jesse

“Let’s Stay Together” or something.

jeff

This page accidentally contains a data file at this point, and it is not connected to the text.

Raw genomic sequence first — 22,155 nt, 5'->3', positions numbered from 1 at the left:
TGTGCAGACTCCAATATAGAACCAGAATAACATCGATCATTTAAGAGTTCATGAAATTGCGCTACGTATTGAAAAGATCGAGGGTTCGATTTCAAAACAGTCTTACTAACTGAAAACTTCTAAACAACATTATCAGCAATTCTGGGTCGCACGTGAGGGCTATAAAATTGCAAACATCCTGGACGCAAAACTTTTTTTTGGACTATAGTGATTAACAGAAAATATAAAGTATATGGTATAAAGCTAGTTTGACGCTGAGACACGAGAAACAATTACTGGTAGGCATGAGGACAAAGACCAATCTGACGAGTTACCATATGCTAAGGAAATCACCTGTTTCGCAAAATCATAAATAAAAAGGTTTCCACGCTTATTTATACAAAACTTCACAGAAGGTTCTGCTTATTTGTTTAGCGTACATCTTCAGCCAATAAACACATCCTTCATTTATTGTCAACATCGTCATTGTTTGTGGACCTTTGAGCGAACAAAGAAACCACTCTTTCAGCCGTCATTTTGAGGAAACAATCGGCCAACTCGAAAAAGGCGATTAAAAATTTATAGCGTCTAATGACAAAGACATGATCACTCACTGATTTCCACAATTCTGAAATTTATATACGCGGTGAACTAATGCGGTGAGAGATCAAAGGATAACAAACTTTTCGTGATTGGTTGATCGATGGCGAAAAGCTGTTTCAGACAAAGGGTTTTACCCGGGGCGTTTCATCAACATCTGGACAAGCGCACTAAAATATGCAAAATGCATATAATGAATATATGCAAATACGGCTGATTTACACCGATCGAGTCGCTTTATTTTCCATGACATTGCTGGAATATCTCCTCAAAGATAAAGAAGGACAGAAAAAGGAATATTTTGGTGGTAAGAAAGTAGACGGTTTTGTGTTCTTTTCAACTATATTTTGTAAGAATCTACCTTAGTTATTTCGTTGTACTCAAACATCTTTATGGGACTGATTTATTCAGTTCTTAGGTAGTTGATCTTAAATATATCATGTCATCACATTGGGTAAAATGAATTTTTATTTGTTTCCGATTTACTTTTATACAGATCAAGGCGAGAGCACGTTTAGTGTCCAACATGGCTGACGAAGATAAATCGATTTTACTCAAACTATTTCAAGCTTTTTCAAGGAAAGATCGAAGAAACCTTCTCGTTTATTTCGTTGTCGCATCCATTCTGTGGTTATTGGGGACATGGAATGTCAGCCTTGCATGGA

“Let’s Stay Together”, right. And then you have this massive parking lot on one side, and then you have like the artist compound on the other side, where DJ Quik is holding court. You know? It’s really like—it like almost might as well have been like a barbeque. It’s night. It’s about 8:30 at night, as I mentioned. So, it’s dark, but it’s—you know—bright kind of sodium lights. And you would think there’d be security there to stop this. I mean—and I think that’s what everyone figured. I thought it was honestly gonna become a shootout, because Drakeo was known for carrying weapons. And like, you know, he— But Drakeo also wasn’t about to not—you know, if someone challenged him, he wasn’t gonna run away from a challenge. And I think this is also one of the pernicious trends of what social media has done to people, because everyone’s filming now. And like the fight goes on for five or six minutes. I thought it was gonna basically be a shootout, so I didn’t wanna get hit in the crossfire. So, I was watching it kind of from like a—like almost like a raised bluff kind of area, just like 10, 15 feet away from it. And the fight basically looks like it ends, which—I was like, okay. And I see someone—Drakeo I think was limping. And somebody, you know—I see someone kind of wrapping him and I thought it was a bodyguard. And then like 100 people, mostly wearing red, mostly wearing ski masks, start charging, screaming, “whoop”, and from there—I mean, it was… I said it was an assassination in the article. And—because that’s what it felt like. They knew—they were there for one person. No one else got stabbed. You know? No one—I mean, there were minor bruises and wounds from some of the other people that got attacked, but it was like almost like a prison-style hit. You know, where they had separate Drakeo and—you know, one of his friends described it—that’s what several people described it as, that were there. And security was nowhere to be found, again. And this is going on for like—I mean, this whole thing, start to finish—I mean, it had to be 10 minutes like start to finish, at least. It could’ve been 50. And the whole thing—I mean, it’s difficult to talk about, ‘cause you know, it’s infuriating ‘cause it was so preventable. And you know, obviously his family is suing. And his brother is now suing. And you know, it was a—this was a Live Nation festival with co-promoters. I mean, you know. To allow this to happen, it’s just unconscionable.